Was he given any appointment letter,pay slip,identity card by the Contractor?
Why did the contractor remove him? Did he issue a termination letter?
And why are you are worried about 240 day clause for a contract worker and the legal clauses/implications.
20th October 2018 From India, Hyderabad
I want to know about 240 day clause...
20th October 2018 From India, Delhi
Better you go through section 25B of the Industrial Disputes Act,1947 and section 2A of the Payment of Gratuity Act,1972 both of which is almost similar to each other in defining the concept of continuous service. To put it simple, in order to determine whether a workman/employee has rendered continuous service under the same employer/establishment within a period of 12 consecutive calendar months, it is to be confirmed whether he has worked for a minimum of 240 days. These 240 days include not only the actual no of days he worked but also the days of interruptions due to holidays, authorised leave, lay off, lock out, strike which is not illegal, absence due to temporary disablement.
21st October 2018 From India, Salem
For academic interest I share computation of 240 days working
For computation of 240 days working in the 12 calendar months mean beginning from any day of any month of a year and ending in the next year.
Unpaid Sundays and Holidays cannot be taken for calculating actual working days of a workman. For reckoning of continuous service of 240 days in 12 months, it is to be moved backward from the date of termination.
240 days continuous service, if not rebutted will be deemed to be correct, No relief will be granted if the workman has worked for 239 days. Even daily wagers having worked for more than 240 days are entitled to job security under the Industrial Disputes Act.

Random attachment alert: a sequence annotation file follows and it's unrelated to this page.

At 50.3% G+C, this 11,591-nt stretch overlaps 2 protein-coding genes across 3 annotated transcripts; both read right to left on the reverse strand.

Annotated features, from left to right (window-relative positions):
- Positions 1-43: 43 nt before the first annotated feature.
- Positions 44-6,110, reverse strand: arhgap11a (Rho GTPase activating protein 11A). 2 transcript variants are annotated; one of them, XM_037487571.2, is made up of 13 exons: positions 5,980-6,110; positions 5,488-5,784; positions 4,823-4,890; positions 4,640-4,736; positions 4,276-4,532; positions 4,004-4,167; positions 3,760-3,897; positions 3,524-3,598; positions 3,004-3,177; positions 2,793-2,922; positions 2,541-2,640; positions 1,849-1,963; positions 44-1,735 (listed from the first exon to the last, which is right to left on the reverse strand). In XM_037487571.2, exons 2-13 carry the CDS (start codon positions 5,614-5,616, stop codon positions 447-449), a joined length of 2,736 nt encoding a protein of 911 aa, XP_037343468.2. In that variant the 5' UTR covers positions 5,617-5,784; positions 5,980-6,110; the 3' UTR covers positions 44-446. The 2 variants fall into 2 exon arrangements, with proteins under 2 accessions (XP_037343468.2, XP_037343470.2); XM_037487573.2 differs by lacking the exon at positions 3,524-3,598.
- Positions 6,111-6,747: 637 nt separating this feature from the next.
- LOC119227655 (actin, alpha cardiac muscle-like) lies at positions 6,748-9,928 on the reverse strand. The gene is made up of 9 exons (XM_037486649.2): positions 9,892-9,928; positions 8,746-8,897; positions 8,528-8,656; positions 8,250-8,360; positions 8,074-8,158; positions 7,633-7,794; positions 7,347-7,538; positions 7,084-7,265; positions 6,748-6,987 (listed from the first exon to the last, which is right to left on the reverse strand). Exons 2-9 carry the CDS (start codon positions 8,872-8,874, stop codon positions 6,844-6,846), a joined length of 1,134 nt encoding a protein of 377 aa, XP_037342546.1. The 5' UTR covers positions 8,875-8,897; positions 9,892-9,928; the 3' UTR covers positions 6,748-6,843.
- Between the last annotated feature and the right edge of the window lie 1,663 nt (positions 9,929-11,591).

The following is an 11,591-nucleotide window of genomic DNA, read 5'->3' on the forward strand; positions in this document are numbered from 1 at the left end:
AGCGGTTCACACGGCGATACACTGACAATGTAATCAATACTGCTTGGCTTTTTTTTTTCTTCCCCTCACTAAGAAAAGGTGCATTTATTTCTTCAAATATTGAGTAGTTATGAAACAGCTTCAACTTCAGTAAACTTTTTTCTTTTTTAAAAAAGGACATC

24th October 2018 From India, Andheri
Every part of your answer is quite okay but for the one that excludes the unpaid Sundays and holidays from the calculation of continuous service u/s 25B of the Industrial Disputes Act. Perhaps, knowingly or unknowingly, the cue for such a narrow interpretation might have been from the judgment of the Madras High Court in A. Parthasarathi v. Management of Standard Motors Products of India Ltd (1979 Lab I. C 136) which held that the meaning of the words " actually worked" cannot be enlarged beyond what is contained in the Explanation to clause (2) of Section 25-B. On the contrary, the Supreme Court in Workmen of American Express International Banking Corporation v. A.E.I.B.Corporation ( 1985-II-LLJ-539) held that the expression "actually worked under the employer" cannot mean those days only when the workman works with hammer and sickle or pen, but necessarily comprehend all those days during which he was in the employment of the employer and accordingly the S.C ruled that Sundays and other holidays would be comprehended in the words " actually worked". The Court also further observed that the Explanation is only clarificatory, as all Explanations are, and cannot be used to limit the expanse of the main provision.
24th October 2018 From India, Salem